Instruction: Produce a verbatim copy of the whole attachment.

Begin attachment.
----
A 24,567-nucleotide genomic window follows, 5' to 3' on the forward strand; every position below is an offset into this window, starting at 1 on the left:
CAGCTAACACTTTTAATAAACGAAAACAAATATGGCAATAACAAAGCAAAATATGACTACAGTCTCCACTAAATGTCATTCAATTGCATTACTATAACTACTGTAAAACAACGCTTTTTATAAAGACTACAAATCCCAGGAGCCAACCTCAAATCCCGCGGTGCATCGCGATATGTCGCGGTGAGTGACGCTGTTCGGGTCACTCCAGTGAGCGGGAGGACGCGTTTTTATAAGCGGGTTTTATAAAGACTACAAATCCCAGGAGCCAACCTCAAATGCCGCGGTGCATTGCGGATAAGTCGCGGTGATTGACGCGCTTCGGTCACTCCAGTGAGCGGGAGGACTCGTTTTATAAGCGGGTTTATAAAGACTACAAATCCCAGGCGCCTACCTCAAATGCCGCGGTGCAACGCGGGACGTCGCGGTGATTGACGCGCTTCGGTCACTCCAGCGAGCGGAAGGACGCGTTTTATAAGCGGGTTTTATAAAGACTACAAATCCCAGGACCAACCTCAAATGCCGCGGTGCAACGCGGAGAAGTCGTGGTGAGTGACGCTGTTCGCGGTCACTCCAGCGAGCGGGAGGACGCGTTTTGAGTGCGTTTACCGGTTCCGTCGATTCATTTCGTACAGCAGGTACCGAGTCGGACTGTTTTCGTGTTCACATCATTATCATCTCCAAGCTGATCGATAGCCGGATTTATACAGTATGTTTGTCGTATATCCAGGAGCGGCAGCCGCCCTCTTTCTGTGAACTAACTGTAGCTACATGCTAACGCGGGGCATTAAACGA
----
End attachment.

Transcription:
A 24,567-nucleotide genomic window follows, 5' to 3' on the forward strand; every position below is an offset into this window, starting at 1 on the left:
CAGCTAACACTTTTAATAAACGAAAACAAATATGGCAATAACAAAGCAAAATATGACTACAGTCTCCACTAAATGTCATTCAATTGCATTACTATAACTACTGTAAAACAACGCTTTTTATAAAGACTACAAATCCCAGGAGCCAACCTCAAATCCCGCGGTGCATCGCGATATGTCGCGGTGAGTGACGCTGTTCGGGTCACTCCAGTGAGCGGGAGGACGCGTTTTTATAAGCGGGTTTTATAAAGACTACAAATCCCAGGAGCCAACCTCAAATGCCGCGGTGCATTGCGGATAAGTCGCGGTGATTGACGCGCTTCGGTCACTCCAGTGAGCGGGAGGACTCGTTTTATAAGCGGGTTTATAAAGACTACAAATCCCAGGCGCCTACCTCAAATGCCGCGGTGCAACGCGGGACGTCGCGGTGATTGACGCGCTTCGGTCACTCCAGCGAGCGGAAGGACGCGTTTTATAAGCGGGTTTTATAAAGACTACAAATCCCAGGACCAACCTCAAATGCCGCGGTGCAACGCGGAGAAGTCGTGGTGAGTGACGCTGTTCGCGGTCACTCCAGCGAGCGGGAGGACGCGTTTTGAGTGCGTTTACCGGTTCCGTCGATTCATTTCGTACAGCAGGTACCGAGTCGGACTGTTTTCGTGTTCACATCATTATCATCTCCAAGCTGATCGATAGCCGGATTTATACAGTATGTTTGTCGTATATCCAGGAGCGGCAGCCGCCCTCTTTCTGTGAACTAACTGTAGCTACATGCTAACGCGGGGCATTAAACGA